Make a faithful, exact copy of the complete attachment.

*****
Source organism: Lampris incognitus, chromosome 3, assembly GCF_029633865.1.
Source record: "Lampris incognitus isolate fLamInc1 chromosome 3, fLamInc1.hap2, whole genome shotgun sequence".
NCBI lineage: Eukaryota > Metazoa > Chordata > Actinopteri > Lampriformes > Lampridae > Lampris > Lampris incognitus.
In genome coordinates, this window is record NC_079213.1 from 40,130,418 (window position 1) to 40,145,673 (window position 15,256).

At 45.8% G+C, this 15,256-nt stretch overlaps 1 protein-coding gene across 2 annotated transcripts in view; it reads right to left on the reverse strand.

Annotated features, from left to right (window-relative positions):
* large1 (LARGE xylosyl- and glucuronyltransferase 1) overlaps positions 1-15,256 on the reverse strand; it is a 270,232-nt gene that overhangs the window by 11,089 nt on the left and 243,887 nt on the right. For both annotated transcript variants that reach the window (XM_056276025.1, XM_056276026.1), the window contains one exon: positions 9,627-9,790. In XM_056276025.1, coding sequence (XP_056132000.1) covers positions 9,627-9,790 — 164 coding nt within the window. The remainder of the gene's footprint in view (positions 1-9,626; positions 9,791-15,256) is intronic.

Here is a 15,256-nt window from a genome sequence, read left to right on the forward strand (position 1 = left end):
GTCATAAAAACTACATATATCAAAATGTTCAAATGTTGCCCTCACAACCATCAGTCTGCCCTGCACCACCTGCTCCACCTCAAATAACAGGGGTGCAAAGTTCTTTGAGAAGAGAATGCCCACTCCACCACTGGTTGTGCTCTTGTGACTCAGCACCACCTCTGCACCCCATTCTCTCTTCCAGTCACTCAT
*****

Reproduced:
Source organism: Lampris incognitus, chromosome 3, assembly GCF_029633865.1.
Source record: "Lampris incognitus isolate fLamInc1 chromosome 3, fLamInc1.hap2, whole genome shotgun sequence".
NCBI lineage: Eukaryota > Metazoa > Chordata > Actinopteri > Lampriformes > Lampridae > Lampris > Lampris incognitus.
In genome coordinates, this window is record NC_079213.1 from 40,130,418 (window position 1) to 40,145,673 (window position 15,256).

At 45.8% G+C, this 15,256-nt stretch overlaps 1 protein-coding gene across 2 annotated transcripts in view; it reads right to left on the reverse strand.

Annotated features, from left to right (window-relative positions):
* large1 (LARGE xylosyl- and glucuronyltransferase 1) overlaps positions 1-15,256 on the reverse strand; it is a 270,232-nt gene that overhangs the window by 11,089 nt on the left and 243,887 nt on the right. For both annotated transcript variants that reach the window (XM_056276025.1, XM_056276026.1), the window contains one exon: positions 9,627-9,790. In XM_056276025.1, coding sequence (XP_056132000.1) covers positions 9,627-9,790 — 164 coding nt within the window. The remainder of the gene's footprint in view (positions 1-9,626; positions 9,791-15,256) is intronic.

Here is a 15,256-nt window from a genome sequence, read left to right on the forward strand (position 1 = left end):
GTCATAAAAACTACATATATCAAAATGTTCAAATGTTGCCCTCACAACCATCAGTCTGCCCTGCACCACCTGCTCCACCTCAAATAACAGGGGTGCAAAGTTCTTTGAGAAGAGAATGCCCACTCCACCACTGGTTGTGCTCTTGTGACTCAGCACCACCTCTGCACCCCATTCTCTCTTCCAGTCACTCAT